Parlor Palms have been favorite houseplants since the Victorian era – their popularity has lasted longer than parlors themselves. Though quite hardy indoors, these easy-going palms are frustratingly prone to having their leaf tips turn brown. Let’s look at why your Parlor Palm has brown tips and how to restore the beauty of those elegant fronds.
Why does my parlor palm have brown tips? The most common reason why Parlor Palms get brown tips is stress from improper lighting or watering. Other reasons include overfertilization, temperature stress, water quality problems, repotting, or pests. New, unblemished leaves will restore the plant’s appearance once the issue is corrected.
How To Fix Brown Tips On Parlor Palms (Chamaedorea Elegans)
Parlor Palms, also called Neanthe Bella Palms, are all-star houseplants that adapt to low-light situations and the lack of humidity in many homes. Their slow-growing nature lets them grace a room for years without growing out of their space.
However, hardy as they are, it’s quite common for Parlor Palms to develop brown tips if they aren’t happy with their care. They aren’t finicky, so it’s not usually difficult to find out what’s bothering them. Once you fix the problem, the plant’s new growth will return to its full loveliness.
Don’t worry about an occasional dead leaf or brown tip here and there. Fronds don’t last forever; you can expect some natural attrition, especially of lower leaves. Simply prune dead fronds at the base where its stem meets the main trunk.
Damaged tips won’t repair themselves, unfortunately, but you can cut the dried ends off for appearance’s sake. Some owners make a V-shaped cut on the ends to make the damage even less noticeable.
Parlor Palms do well in bright indirect light that stays on the lower end of the spectrum. Either too little or too much can produce brown tips. Direct sunlight scorches any part of the leaf it shines upon.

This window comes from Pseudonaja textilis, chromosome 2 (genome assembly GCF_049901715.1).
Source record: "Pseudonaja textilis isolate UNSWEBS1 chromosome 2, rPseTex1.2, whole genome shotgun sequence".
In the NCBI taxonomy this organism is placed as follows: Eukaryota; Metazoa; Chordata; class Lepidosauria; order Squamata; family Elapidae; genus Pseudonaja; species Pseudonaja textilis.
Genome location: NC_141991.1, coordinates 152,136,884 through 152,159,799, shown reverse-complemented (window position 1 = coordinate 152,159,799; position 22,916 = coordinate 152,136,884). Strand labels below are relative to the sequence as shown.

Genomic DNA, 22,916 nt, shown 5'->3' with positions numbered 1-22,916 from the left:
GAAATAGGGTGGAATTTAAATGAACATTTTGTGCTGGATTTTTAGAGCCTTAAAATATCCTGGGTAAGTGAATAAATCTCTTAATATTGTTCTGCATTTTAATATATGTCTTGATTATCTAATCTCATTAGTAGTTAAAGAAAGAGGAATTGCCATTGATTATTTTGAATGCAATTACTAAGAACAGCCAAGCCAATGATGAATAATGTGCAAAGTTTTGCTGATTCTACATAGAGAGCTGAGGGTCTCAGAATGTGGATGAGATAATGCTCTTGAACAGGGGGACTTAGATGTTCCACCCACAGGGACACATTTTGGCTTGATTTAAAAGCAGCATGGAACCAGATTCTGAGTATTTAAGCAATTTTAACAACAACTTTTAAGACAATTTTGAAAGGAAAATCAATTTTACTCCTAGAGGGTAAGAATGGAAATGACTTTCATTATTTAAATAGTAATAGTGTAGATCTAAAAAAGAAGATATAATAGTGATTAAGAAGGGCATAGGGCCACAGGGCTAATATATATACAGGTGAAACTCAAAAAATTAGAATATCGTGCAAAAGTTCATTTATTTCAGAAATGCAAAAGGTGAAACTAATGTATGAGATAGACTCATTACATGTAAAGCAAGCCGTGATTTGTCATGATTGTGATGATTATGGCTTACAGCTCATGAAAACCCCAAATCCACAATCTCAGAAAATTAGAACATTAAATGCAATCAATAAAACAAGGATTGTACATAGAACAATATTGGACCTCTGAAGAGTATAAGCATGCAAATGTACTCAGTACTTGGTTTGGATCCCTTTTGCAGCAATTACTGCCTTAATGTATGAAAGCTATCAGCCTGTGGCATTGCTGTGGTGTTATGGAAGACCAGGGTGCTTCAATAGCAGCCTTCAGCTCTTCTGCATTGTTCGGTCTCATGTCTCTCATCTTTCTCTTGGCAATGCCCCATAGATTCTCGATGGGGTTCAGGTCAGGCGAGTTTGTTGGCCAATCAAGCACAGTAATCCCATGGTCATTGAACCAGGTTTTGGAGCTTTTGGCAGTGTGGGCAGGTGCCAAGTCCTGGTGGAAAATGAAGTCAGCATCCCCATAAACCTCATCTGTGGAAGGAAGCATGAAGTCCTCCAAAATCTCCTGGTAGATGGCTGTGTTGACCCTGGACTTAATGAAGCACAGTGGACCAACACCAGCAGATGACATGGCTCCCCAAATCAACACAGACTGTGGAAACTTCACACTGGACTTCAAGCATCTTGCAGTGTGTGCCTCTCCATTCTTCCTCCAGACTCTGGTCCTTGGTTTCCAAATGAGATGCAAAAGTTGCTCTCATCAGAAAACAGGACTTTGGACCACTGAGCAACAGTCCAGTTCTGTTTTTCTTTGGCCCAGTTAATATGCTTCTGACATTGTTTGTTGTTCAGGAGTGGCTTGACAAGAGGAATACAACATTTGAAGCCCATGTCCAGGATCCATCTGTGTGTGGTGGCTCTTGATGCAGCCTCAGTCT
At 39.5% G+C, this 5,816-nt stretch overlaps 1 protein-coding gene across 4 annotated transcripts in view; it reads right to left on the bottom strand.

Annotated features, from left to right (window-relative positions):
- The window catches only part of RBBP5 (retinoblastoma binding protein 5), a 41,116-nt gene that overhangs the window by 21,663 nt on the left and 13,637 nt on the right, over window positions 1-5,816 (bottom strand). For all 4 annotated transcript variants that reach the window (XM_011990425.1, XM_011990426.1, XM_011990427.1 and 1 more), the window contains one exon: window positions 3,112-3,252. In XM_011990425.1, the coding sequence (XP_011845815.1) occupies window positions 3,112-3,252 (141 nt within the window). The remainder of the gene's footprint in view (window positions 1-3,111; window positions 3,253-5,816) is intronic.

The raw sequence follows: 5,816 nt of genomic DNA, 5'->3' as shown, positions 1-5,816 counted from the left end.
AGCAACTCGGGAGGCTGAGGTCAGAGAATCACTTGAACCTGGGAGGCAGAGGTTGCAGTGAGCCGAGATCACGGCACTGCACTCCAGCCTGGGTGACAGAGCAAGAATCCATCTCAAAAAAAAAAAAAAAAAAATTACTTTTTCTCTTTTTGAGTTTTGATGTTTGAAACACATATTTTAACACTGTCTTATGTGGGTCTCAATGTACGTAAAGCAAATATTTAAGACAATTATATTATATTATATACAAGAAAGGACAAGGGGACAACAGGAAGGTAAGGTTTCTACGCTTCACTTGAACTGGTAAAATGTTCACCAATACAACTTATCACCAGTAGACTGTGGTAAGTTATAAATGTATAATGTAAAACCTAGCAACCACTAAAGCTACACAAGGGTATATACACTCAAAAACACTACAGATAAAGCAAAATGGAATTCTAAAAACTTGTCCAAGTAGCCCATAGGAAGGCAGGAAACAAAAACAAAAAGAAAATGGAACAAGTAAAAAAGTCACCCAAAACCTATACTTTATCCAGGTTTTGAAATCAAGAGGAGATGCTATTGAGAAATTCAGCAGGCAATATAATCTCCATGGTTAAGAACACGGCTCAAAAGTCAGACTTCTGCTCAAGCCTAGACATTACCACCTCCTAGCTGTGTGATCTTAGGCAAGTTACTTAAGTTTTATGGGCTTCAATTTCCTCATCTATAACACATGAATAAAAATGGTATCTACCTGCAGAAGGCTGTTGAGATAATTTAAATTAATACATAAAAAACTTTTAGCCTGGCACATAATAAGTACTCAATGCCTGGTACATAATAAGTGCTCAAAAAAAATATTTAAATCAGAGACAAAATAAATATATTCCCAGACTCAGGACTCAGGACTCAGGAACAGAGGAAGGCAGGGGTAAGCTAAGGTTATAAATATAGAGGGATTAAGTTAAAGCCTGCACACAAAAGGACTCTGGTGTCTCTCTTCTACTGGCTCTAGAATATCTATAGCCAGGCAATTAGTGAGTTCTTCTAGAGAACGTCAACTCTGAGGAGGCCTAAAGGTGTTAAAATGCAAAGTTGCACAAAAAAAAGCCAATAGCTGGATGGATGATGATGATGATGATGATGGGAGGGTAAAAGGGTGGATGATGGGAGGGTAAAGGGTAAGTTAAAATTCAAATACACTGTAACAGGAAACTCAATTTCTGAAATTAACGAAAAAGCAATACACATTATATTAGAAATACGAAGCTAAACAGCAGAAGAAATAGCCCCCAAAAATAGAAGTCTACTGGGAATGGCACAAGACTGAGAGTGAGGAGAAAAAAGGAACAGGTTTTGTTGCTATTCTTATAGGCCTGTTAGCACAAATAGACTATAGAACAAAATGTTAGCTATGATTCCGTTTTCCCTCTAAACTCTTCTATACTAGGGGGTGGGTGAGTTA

Note that a Parlor palm is already a slow grower in bright indirect light and will grow even more slowly in dim conditions. This can be useful if you’d like to keep the plant at its current size, but if you want growth it will need sufficient illumination.
Here are more lighting tips:
- A good way to test your Parlor Palm’s light is to see if it casts a shadow. This doesn’t have to be a defined, sharp-edged outline; the light will be sufficient if it’s strong enough to cast a shape.
- If your Palm is next to a window, an east- or north-facing exposure is best. These generous plants do well in artificial light, too.
- Be careful about bringing the plant outdoors for the summer. They sunburn easily unless kept in deep shade.
Watering Issues Causing Brown Tips On Parlor Palms
A Parlor Palm isn’t exactly tricky to water, but they do require some attention. They want their roots to stay slightly moist and will get upset if the soil dries out. Lack of moisture is a big cause of brown leaf tips.
Overwatering can cause the same symptoms, but it’s even more dangerous: soggy soil may trigger root rot that can kill the plant outright. Though Parlor Palms use more water when grown in bright light, they are not what you’d call thirsty plants.
Only water once the top half-inch of soil feels dry. Rather than watering on a schedule, assess the plant and soil for dryness to determine the right time to water. Read this article for more tips on assessing houseplant watering needs.
When it’s time, water so thoroughly that excess water drains out the exit holes: this ensures the entire root ball is moistened, and it helps flush the soil of residual chemicals.
Factors That Affect Watering
Your Parlor Palm’s pot and its soil make a big difference in how easy it is to water correctly:
Soil: A light, well-draining medium preserves aeration for the roots even after a thorough soaking. The plant isn’t picky about pH; a decent retail potting mix is usually fine. If the soil doesn’t drain well enough, add an aerating amendment like coarse sand, pumice, or coco coir. Read my guide to houseplant soil here.
Pot: An unglazed pot allows the soil to breathe better and helps prevent soggy soil. Read more info on choosing pots for your houseplants here.
Drainage: This isn’t so much a factor as a requirement. Your plant’s container must have adequate drainage, whether it’s a large single hole or several smaller ones. An inner lower layer of pebbles won’t replace drainage holes: pebbles raise the water level and create a stagnant pool of water at the bottom of the pot.
Does Your Parlor Palm Have Brown Tips Due To Mineralized Tapwater?
If the water you use is heavily mineralized, the excess can be reflected in the leaves. Chlorine and/or chloramine added to municipal water may add to the issue, but heavy mineral content can affect your plant even if the water is dechlorinated.
If you’re seeing unexplained brown tips on your Parlor Palm, try switching to filtered water, rainwater, or distilled water. Read more about the impact of water type on your houseplants.
Note: Flushing the soil regularly may keep the residue level low enough that marginal tapwater doesn’t cause a problem. If you want to avoid the expense and inconvenience of finding an alternative water source, try flushing the soil first and see if the brown tip problem improves.